He Leads Us to Green Pastures
“He Leads Us to Green Pastures”
Archbishop Loren Thomas Hines
Fourth Sunday of Easter
April 17, 2016
Readings: Acts 13:15-15, 26-33; Psalm 100
This fourth Sunday of Easter reminds us of all that belongs to us in Christ so that we will be filled with thanksgiving for the greatness of God’s love. We just sang “Heal Our Land”. This should be the goal of Christianity – the healing of everything that has gone wrong in the world. One man can’t do it; certainly not a politician who promises to deliver us from the darkness in our society. Only God can do it. He made us; we are not our own. We are His people, the sheep of His hand.
We are bound to the physical world and everything tangible, instead of living spiritually. I asked my wife if she can invent a device that can serve as air conditioning, something tiny that can be attached to our clothes too cool our bodies during these warm days. I believe this can be done by God’s inspiration. Many billionaires started with nothing, except for the passion and drive to succeed. They believed that they can do or produce something that can help mankind. This is what God wants us to understand in Easter. The solution to our problems and needs can’t be found on the “outside” but on the “inside” of us. If only Eve realized this, or stopped to think of what God had already given her and Adam, she would not have succumbed to the deception of the devil.
Everything beautiful is in what God has given us. He is who He created us to be. He put in us the image of Himself. He gives us hope. His lovingkindness is everlasting, His faithfulness to all generations. Sadly, we forget the virtue of faithfulness. We’ve become self-centered. We’ve lost sight of who made us. All things are possible! Man finds ways to solve the world’s problems thru inventions and creative solutions because God’s creative nature is in us.
Revelation 7:9 talks of “a great multitude which no one can count, from every nation and all tribes and peoples and tongues, standing before the throne and before the Lamb”. Picture it; see this scene in your mind’s eye. In the midst of this innumerable people is the Lord, “their shepherd who will guide them to the springs of the water of life; and God will wipe away every tear from their eyes” (verse 17). We don’t have to wait for this to happen when we get to heaven. Our Lord will do this to us today – be our Shepherd, guiding us to the springs of the water of life – if only we will allow Him.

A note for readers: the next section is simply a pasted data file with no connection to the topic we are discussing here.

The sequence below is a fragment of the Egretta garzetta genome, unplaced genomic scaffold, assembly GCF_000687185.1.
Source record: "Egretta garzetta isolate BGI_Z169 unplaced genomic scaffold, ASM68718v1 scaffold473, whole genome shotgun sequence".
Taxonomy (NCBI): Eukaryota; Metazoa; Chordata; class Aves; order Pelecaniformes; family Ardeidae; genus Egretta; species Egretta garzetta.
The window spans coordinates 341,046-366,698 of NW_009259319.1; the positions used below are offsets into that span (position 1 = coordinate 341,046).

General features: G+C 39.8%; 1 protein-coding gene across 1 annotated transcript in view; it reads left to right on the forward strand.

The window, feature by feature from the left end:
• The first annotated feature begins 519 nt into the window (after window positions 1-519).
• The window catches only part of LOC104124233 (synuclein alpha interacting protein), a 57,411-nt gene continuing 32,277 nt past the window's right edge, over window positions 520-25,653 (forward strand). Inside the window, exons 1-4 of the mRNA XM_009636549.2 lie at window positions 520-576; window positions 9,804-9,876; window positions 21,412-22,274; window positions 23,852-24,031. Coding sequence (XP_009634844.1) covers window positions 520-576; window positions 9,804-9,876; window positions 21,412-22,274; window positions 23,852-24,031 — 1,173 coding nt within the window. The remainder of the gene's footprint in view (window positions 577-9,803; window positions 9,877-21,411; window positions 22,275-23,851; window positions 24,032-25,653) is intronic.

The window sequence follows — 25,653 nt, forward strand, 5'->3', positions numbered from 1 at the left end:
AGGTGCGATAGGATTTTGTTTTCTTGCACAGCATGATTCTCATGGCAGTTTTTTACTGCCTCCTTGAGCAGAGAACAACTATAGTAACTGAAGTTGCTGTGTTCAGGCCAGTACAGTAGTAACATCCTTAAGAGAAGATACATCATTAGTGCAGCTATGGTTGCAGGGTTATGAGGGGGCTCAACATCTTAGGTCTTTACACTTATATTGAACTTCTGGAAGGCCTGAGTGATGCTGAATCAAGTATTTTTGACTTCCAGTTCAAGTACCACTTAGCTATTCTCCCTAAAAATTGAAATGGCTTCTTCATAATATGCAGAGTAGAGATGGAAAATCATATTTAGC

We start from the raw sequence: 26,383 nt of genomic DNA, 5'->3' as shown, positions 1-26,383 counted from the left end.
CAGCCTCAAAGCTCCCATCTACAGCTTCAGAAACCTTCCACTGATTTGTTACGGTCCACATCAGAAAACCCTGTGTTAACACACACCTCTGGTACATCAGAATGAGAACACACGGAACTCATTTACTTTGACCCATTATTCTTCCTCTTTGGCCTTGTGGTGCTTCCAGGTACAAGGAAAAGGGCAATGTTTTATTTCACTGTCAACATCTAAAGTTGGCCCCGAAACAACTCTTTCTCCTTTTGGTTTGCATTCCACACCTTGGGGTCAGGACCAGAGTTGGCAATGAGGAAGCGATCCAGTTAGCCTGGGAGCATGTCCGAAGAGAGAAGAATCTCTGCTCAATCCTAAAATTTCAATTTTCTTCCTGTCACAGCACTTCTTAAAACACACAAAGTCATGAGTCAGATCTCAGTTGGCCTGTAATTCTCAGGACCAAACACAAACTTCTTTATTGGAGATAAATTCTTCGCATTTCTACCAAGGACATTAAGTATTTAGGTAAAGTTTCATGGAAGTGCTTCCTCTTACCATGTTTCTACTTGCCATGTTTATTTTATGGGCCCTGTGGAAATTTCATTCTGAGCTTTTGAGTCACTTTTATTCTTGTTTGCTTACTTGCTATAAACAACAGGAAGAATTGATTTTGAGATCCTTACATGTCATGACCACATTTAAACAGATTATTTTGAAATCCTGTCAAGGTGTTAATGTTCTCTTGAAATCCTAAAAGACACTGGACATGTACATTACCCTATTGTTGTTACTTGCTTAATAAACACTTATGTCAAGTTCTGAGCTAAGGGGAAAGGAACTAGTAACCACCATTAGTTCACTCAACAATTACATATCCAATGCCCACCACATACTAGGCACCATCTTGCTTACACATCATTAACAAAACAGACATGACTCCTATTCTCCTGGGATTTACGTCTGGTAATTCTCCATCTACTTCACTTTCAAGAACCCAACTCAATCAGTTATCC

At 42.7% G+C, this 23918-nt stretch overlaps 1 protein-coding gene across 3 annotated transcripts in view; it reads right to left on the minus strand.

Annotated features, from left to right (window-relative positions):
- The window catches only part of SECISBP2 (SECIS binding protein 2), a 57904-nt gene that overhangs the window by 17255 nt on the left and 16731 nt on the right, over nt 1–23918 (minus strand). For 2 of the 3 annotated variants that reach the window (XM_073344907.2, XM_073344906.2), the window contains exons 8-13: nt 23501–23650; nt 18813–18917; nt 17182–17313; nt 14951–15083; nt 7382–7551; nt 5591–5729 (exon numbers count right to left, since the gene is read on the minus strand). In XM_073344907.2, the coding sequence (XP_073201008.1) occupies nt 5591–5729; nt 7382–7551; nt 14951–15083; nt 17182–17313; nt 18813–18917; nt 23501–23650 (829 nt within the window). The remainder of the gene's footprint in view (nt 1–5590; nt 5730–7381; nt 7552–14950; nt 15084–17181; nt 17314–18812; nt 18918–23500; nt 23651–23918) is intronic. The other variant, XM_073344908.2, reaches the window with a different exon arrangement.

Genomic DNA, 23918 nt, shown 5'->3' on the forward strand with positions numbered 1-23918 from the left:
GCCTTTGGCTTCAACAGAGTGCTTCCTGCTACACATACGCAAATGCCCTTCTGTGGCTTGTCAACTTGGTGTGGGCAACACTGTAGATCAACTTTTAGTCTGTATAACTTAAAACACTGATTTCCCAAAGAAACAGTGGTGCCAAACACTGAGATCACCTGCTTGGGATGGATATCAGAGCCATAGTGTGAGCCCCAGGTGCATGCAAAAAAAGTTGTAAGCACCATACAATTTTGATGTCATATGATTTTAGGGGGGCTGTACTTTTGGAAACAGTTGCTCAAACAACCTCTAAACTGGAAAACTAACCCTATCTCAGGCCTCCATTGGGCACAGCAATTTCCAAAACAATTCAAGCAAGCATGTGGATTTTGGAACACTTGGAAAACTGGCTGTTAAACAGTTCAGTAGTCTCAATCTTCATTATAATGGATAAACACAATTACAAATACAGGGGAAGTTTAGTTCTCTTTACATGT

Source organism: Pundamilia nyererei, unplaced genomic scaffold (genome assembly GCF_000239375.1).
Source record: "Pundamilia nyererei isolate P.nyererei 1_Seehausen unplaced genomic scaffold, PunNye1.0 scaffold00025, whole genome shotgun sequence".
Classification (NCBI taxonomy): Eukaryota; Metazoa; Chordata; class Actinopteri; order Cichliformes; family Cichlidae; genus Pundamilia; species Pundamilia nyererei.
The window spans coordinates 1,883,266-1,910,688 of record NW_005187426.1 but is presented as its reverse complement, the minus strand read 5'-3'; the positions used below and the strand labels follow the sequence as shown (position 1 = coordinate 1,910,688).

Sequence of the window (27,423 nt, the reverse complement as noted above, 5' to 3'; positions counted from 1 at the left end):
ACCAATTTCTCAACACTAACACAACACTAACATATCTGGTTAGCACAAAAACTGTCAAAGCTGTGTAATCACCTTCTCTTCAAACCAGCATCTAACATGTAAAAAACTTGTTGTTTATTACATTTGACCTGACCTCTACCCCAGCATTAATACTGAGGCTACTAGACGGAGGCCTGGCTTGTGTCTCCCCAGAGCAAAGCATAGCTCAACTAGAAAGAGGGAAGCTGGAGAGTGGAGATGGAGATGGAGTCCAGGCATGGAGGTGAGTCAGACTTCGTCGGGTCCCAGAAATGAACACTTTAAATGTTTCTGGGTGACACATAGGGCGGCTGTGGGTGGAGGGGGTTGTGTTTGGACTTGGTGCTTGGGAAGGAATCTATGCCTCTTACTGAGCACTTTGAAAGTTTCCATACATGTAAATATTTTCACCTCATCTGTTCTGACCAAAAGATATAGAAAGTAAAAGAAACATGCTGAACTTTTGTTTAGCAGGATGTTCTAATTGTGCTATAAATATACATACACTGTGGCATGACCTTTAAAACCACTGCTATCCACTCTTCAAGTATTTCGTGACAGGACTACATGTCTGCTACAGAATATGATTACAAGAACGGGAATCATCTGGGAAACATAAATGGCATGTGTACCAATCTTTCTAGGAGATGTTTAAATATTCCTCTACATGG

The Gospel in John 10 took place in winter. In the Philippines, we have no experience of winter. We’ve been to Moscow in the winter and the temperature was 25 degrees below zero. I grew up in a cold place. We only had two seasons: winter and August. It was so cold you couldn’t get warm no matter how many clothes you put on.
The Gospel took place on the Feast of the Dedication. In the history of Israel, this feast came to be celebrated at a time when they were disobedient to God and so the Lord allowed them to be held captive by other nations. They were held captive by Antiochus of the Seleucid Empire which at that time controlled Judea. Antiochus appointed Menelaus as high priest, who led a reign of terror and set out to Hellenize the Jews. Many pious Jews resisted Menelaus’ measures, some by martyrdom, others by escaping to the wilderness, and still others by active revolt. Judas Maccabeus proved to be the most able among the rebels and formed an army from the Jewish rebels. The rebels captured Jerusalem. When the Maccabean army defeated the Seleucid army, a fast was called to thank God for the victory. The Temple was rededicated and the eight-day holiday of the Feast of the Dedication was created. It started with the lighting of the first candle, and they only had enough oil to last the first candle. Everyday, they lit another candle till the eighth day when all eight candles were lit and they saw it as a miracle from God that the oil lasted for eight days. They called a feast to celebrate the miracle and called it Feast of the Dedication. Today, it is celebrated among the Jews as Hanukkah.